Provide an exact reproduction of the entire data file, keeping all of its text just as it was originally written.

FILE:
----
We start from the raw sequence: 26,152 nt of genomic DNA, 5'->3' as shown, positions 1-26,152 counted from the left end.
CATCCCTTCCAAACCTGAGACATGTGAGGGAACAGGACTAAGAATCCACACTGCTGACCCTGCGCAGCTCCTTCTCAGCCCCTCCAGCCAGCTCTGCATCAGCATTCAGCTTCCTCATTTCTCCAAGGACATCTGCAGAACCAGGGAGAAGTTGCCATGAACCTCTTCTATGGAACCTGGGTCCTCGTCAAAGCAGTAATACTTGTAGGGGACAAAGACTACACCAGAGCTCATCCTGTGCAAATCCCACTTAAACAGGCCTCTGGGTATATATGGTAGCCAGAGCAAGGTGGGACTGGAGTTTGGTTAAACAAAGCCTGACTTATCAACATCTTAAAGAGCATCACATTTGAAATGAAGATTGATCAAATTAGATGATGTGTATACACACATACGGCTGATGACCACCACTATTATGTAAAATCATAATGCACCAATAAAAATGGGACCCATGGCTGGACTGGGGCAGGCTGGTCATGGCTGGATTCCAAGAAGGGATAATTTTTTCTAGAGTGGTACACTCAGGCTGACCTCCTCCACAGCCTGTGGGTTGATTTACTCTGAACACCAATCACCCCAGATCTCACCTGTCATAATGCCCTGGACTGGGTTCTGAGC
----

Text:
We start from the raw sequence: 26,152 nt of genomic DNA, 5'->3' as shown, positions 1-26,152 counted from the left end.
CATCCCTTCCAAACCTGAGACATGTGAGGGAACAGGACTAAGAATCCACACTGCTGACCCTGCGCAGCTCCTTCTCAGCCCCTCCAGCCAGCTCTGCATCAGCATTCAGCTTCCTCATTTCTCCAAGGACATCTGCAGAACCAGGGAGAAGTTGCCATGAACCTCTTCTATGGAACCTGGGTCCTCGTCAAAGCAGTAATACTTGTAGGGGACAAAGACTACACCAGAGCTCATCCTGTGCAAATCCCACTTAAACAGGCCTCTGGGTATATATGGTAGCCAGAGCAAGGTGGGACTGGAGTTTGGTTAAACAAAGCCTGACTTATCAACATCTTAAAGAGCATCACATTTGAAATGAAGATTGATCAAATTAGATGATGTGTATACACACATACGGCTGATGACCACCACTATTATGTAAAATCATAATGCACCAATAAAAATGGGACCCATGGCTGGACTGGGGCAGGCTGGTCATGGCTGGATTCCAAGAAGGGATAATTTTTTCTAGAGTGGTACACTCAGGCTGACCTCCTCCACAGCCTGTGGGTTGATTTACTCTGAACACCAATCACCCCAGATCTCACCTGTCATAATGCCCTGGACTGGGTTCTGAGC